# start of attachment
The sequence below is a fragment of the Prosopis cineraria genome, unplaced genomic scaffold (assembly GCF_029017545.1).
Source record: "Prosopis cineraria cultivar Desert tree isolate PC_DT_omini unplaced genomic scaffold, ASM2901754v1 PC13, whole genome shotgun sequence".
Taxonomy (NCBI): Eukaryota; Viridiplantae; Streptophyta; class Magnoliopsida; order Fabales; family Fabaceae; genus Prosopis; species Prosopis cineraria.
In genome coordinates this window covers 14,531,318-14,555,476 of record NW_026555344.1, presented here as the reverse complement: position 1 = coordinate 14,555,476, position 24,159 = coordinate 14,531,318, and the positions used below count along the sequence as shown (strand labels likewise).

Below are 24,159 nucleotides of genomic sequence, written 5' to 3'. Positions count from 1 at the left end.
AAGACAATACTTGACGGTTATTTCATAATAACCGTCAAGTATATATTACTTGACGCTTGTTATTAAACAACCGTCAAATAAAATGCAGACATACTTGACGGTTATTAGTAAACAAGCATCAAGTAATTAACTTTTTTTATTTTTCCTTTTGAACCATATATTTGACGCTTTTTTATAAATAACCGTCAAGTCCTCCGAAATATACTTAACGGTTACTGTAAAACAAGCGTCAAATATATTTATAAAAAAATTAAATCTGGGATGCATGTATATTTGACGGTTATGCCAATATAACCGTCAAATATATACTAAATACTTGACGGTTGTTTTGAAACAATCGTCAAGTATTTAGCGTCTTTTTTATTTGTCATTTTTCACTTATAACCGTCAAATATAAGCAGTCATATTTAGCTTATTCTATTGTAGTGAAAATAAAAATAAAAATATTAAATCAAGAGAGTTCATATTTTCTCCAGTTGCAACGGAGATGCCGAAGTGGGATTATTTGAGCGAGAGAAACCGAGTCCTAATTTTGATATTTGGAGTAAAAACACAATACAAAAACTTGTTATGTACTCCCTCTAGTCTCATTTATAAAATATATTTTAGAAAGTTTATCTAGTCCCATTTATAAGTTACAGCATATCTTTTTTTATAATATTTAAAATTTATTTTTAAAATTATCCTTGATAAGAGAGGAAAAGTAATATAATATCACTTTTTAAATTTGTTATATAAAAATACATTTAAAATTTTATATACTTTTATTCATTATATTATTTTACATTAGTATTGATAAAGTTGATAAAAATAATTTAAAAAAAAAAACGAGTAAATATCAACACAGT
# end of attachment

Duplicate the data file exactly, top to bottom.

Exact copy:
The sequence below is a fragment of the Prosopis cineraria genome, unplaced genomic scaffold (assembly GCF_029017545.1).
Source record: "Prosopis cineraria cultivar Desert tree isolate PC_DT_omini unplaced genomic scaffold, ASM2901754v1 PC13, whole genome shotgun sequence".
Taxonomy (NCBI): Eukaryota; Viridiplantae; Streptophyta; class Magnoliopsida; order Fabales; family Fabaceae; genus Prosopis; species Prosopis cineraria.
In genome coordinates this window covers 14,531,318-14,555,476 of record NW_026555344.1, presented here as the reverse complement: position 1 = coordinate 14,555,476, position 24,159 = coordinate 14,531,318, and the positions used below count along the sequence as shown (strand labels likewise).

Below are 24,159 nucleotides of genomic sequence, written 5' to 3'. Positions count from 1 at the left end.
AAGACAATACTTGACGGTTATTTCATAATAACCGTCAAGTATATATTACTTGACGCTTGTTATTAAACAACCGTCAAATAAAATGCAGACATACTTGACGGTTATTAGTAAACAAGCATCAAGTAATTAACTTTTTTTATTTTTCCTTTTGAACCATATATTTGACGCTTTTTTATAAATAACCGTCAAGTCCTCCGAAATATACTTAACGGTTACTGTAAAACAAGCGTCAAATATATTTATAAAAAAATTAAATCTGGGATGCATGTATATTTGACGGTTATGCCAATATAACCGTCAAATATATACTAAATACTTGACGGTTGTTTTGAAACAATCGTCAAGTATTTAGCGTCTTTTTTATTTGTCATTTTTCACTTATAACCGTCAAATATAAGCAGTCATATTTAGCTTATTCTATTGTAGTGAAAATAAAAATAAAAATATTAAATCAAGAGAGTTCATATTTTCTCCAGTTGCAACGGAGATGCCGAAGTGGGATTATTTGAGCGAGAGAAACCGAGTCCTAATTTTGATATTTGGAGTAAAAACACAATACAAAAACTTGTTATGTACTCCCTCTAGTCTCATTTATAAAATATATTTTAGAAAGTTTATCTAGTCCCATTTATAAGTTACAGCATATCTTTTTTTATAATATTTAAAATTTATTTTTAAAATTATCCTTGATAAGAGAGGAAAAGTAATATAATATCACTTTTTAAATTTGTTATATAAAAATACATTTAAAATTTTATATACTTTTATTCATTATATTATTTTACATTAGTATTGATAAAGTTGATAAAAATAATTTAAAAAAAAAAACGAGTAAATATCAACACAGT